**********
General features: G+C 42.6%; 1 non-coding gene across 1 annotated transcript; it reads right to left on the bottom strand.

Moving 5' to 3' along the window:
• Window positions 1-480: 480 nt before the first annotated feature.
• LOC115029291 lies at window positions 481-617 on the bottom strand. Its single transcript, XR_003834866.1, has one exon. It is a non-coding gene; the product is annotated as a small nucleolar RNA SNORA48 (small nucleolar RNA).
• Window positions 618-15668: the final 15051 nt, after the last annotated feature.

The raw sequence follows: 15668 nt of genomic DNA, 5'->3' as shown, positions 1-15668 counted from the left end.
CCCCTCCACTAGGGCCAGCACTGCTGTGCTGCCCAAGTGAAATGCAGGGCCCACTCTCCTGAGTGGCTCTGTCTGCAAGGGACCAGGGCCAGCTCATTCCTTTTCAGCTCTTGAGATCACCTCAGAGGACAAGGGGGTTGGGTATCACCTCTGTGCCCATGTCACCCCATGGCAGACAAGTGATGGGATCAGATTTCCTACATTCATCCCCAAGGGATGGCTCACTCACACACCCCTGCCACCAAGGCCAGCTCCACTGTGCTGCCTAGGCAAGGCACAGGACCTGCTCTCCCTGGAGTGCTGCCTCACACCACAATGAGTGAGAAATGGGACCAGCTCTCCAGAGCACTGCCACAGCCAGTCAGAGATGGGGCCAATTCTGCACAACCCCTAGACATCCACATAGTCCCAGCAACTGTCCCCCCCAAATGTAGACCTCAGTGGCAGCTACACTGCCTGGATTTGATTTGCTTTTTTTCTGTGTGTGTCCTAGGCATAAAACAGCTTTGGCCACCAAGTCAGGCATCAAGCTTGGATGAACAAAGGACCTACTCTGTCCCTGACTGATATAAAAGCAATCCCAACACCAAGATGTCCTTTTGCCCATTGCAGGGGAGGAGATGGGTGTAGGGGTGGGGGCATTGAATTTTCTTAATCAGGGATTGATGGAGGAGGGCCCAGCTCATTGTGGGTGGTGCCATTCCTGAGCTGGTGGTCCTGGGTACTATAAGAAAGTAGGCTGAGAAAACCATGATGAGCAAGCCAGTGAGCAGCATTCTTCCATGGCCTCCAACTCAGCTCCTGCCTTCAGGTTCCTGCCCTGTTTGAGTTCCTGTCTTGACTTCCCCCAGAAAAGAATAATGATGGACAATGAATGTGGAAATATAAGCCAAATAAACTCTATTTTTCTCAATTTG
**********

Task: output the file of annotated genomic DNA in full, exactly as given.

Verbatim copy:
General features: G+C 42.6%; 1 non-coding gene across 1 annotated transcript; it reads right to left on the bottom strand.

Moving 5' to 3' along the window:
• Window positions 1-480: 480 nt before the first annotated feature.
• LOC115029291 lies at window positions 481-617 on the bottom strand. Its single transcript, XR_003834866.1, has one exon. It is a non-coding gene; the product is annotated as a small nucleolar RNA SNORA48 (small nucleolar RNA).
• Window positions 618-15668: the final 15051 nt, after the last annotated feature.

The raw sequence follows: 15668 nt of genomic DNA, 5'->3' as shown, positions 1-15668 counted from the left end.
CCCCTCCACTAGGGCCAGCACTGCTGTGCTGCCCAAGTGAAATGCAGGGCCCACTCTCCTGAGTGGCTCTGTCTGCAAGGGACCAGGGCCAGCTCATTCCTTTTCAGCTCTTGAGATCACCTCAGAGGACAAGGGGGTTGGGTATCACCTCTGTGCCCATGTCACCCCATGGCAGACAAGTGATGGGATCAGATTTCCTACATTCATCCCCAAGGGATGGCTCACTCACACACCCCTGCCACCAAGGCCAGCTCCACTGTGCTGCCTAGGCAAGGCACAGGACCTGCTCTCCCTGGAGTGCTGCCTCACACCACAATGAGTGAGAAATGGGACCAGCTCTCCAGAGCACTGCCACAGCCAGTCAGAGATGGGGCCAATTCTGCACAACCCCTAGACATCCACATAGTCCCAGCAACTGTCCCCCCCAAATGTAGACCTCAGTGGCAGCTACACTGCCTGGATTTGATTTGCTTTTTTTCTGTGTGTGTCCTAGGCATAAAACAGCTTTGGCCACCAAGTCAGGCATCAAGCTTGGATGAACAAAGGACCTACTCTGTCCCTGACTGATATAAAAGCAATCCCAACACCAAGATGTCCTTTTGCCCATTGCAGGGGAGGAGATGGGTGTAGGGGTGGGGGCATTGAATTTTCTTAATCAGGGATTGATGGAGGAGGGCCCAGCTCATTGTGGGTGGTGCCATTCCTGAGCTGGTGGTCCTGGGTACTATAAGAAAGTAGGCTGAGAAAACCATGATGAGCAAGCCAGTGAGCAGCATTCTTCCATGGCCTCCAACTCAGCTCCTGCCTTCAGGTTCCTGCCCTGTTTGAGTTCCTGTCTTGACTTCCCCCAGAAAAGAATAATGATGGACAATGAATGTGGAAATATAAGCCAAATAAACTCTATTTTTCTCAATTTG